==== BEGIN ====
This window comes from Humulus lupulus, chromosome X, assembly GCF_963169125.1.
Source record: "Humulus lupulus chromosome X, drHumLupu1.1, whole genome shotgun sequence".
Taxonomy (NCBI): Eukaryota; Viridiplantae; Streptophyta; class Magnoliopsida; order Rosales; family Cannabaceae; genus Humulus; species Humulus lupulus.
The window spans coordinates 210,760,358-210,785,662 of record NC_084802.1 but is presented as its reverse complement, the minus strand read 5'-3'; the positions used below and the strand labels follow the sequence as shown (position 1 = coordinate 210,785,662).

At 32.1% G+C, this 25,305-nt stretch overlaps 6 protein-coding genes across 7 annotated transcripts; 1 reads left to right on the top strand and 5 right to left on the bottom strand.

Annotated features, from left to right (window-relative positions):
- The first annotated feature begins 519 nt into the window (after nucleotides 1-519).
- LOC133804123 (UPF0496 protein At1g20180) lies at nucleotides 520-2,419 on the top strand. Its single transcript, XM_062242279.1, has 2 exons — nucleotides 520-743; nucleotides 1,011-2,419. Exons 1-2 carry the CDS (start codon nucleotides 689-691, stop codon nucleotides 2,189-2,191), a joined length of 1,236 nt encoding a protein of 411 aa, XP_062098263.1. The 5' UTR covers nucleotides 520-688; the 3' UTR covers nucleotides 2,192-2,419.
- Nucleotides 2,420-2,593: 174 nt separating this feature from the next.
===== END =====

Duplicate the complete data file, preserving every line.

This window comes from Humulus lupulus, chromosome X, assembly GCF_963169125.1.
Source record: "Humulus lupulus chromosome X, drHumLupu1.1, whole genome shotgun sequence".
Taxonomy (NCBI): Eukaryota; Viridiplantae; Streptophyta; class Magnoliopsida; order Rosales; family Cannabaceae; genus Humulus; species Humulus lupulus.
The window spans coordinates 210,760,358-210,785,662 of record NC_084802.1 but is presented as its reverse complement, the minus strand read 5'-3'; the positions used below and the strand labels follow the sequence as shown (position 1 = coordinate 210,785,662).

At 32.1% G+C, this 25,305-nt stretch overlaps 6 protein-coding genes across 7 annotated transcripts; 1 reads left to right on the top strand and 5 right to left on the bottom strand.

Annotated features, from left to right (window-relative positions):
- The first annotated feature begins 519 nt into the window (after nucleotides 1-519).
- LOC133804123 (UPF0496 protein At1g20180) lies at nucleotides 520-2,419 on the top strand. Its single transcript, XM_062242279.1, has 2 exons — nucleotides 520-743; nucleotides 1,011-2,419. Exons 1-2 carry the CDS (start codon nucleotides 689-691, stop codon nucleotides 2,189-2,191), a joined length of 1,236 nt encoding a protein of 411 aa, XP_062098263.1. The 5' UTR covers nucleotides 520-688; the 3' UTR covers nucleotides 2,192-2,419.
- Nucleotides 2,420-2,593: 174 nt separating this feature from the next.